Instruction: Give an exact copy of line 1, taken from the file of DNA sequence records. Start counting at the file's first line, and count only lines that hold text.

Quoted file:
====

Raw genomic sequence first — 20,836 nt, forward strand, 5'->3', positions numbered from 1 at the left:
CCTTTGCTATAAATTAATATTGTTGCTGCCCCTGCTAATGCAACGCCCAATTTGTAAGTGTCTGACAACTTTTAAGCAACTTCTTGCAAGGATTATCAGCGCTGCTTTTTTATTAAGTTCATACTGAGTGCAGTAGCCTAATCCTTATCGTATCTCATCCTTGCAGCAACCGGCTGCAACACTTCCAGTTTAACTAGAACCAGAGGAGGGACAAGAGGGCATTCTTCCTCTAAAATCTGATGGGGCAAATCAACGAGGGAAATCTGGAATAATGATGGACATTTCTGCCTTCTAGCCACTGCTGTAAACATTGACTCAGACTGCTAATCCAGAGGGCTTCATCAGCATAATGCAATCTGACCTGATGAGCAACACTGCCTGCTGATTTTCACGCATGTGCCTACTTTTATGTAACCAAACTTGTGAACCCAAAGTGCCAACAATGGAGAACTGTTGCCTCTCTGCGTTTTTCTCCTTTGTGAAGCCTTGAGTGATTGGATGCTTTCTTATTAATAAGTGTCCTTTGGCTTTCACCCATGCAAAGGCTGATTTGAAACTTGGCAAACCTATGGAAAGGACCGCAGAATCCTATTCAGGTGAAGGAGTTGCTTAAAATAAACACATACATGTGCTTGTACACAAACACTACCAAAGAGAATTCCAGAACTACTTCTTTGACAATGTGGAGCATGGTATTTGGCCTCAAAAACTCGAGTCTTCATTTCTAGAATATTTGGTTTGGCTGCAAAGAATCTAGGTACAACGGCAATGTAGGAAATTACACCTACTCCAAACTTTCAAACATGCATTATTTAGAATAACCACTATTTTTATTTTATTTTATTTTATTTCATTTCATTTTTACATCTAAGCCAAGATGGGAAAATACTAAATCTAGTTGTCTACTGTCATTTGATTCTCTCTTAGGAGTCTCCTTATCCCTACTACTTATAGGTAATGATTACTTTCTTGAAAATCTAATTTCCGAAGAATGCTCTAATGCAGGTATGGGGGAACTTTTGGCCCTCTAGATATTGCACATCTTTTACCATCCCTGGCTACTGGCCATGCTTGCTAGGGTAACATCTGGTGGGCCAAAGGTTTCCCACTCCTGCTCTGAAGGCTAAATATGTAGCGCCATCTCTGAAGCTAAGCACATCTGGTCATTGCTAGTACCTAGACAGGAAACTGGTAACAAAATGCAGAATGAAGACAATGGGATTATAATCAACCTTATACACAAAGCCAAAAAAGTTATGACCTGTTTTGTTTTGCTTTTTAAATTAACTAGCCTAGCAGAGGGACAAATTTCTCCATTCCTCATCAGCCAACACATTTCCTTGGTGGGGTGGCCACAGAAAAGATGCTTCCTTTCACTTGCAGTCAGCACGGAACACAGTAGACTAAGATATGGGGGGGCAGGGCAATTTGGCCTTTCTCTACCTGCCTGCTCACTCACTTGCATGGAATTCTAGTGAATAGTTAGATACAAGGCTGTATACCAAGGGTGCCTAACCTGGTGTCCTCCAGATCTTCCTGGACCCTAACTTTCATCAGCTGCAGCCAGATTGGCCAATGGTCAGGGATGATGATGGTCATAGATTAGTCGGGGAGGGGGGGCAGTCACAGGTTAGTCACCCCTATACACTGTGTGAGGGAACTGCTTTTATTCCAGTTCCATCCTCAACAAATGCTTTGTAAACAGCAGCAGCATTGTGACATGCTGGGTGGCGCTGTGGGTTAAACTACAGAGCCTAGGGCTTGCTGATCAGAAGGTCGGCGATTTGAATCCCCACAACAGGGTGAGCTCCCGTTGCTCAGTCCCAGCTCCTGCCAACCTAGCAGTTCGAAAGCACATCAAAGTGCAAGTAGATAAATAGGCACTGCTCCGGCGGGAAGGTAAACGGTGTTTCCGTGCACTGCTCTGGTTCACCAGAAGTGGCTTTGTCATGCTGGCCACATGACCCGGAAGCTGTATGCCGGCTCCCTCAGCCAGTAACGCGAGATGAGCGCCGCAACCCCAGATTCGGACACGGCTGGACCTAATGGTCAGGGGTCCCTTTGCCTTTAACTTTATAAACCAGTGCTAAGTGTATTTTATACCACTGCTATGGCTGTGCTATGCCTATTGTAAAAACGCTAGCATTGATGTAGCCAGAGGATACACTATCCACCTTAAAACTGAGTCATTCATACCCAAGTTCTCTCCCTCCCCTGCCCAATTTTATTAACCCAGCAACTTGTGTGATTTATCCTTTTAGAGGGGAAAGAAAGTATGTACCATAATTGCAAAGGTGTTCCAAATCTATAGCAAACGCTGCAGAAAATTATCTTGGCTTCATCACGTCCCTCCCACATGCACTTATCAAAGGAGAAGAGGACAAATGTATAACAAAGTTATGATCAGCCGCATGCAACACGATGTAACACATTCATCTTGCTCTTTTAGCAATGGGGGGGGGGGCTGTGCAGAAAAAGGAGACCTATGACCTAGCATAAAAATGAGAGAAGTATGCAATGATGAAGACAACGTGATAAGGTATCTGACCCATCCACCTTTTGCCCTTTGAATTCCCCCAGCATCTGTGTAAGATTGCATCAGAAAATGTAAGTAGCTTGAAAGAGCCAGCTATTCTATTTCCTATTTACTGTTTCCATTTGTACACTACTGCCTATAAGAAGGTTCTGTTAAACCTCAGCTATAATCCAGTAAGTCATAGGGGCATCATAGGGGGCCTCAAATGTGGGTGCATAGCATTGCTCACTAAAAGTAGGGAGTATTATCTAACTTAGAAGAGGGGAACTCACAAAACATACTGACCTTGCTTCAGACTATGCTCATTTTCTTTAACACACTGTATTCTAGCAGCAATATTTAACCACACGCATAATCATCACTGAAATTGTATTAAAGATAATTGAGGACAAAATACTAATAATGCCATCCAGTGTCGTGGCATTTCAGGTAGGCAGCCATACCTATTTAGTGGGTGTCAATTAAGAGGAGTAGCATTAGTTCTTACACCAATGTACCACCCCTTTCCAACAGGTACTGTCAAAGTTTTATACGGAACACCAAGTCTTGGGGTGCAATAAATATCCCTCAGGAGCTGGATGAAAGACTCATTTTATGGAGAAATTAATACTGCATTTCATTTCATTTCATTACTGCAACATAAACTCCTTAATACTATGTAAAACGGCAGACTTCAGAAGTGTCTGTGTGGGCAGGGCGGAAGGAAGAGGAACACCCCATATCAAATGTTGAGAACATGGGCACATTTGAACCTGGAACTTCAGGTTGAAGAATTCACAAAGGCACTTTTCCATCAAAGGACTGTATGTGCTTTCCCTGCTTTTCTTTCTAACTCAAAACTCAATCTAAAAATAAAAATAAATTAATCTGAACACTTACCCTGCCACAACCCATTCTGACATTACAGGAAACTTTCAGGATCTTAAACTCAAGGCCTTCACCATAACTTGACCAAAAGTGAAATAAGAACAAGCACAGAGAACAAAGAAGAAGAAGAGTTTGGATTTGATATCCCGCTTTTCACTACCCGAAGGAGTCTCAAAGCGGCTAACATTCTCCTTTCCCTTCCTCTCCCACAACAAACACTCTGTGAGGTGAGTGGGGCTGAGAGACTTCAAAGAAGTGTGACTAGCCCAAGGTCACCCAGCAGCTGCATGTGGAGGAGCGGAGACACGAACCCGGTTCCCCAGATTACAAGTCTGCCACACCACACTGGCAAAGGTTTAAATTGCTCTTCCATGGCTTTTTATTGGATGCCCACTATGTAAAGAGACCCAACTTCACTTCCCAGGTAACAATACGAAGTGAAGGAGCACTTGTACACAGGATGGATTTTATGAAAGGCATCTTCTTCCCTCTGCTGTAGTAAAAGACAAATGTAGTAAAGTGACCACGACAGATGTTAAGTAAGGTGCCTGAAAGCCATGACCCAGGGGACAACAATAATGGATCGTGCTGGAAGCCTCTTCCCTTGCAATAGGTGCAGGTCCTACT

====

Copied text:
Raw genomic sequence first — 20,836 nt, forward strand, 5'->3', positions numbered from 1 at the left: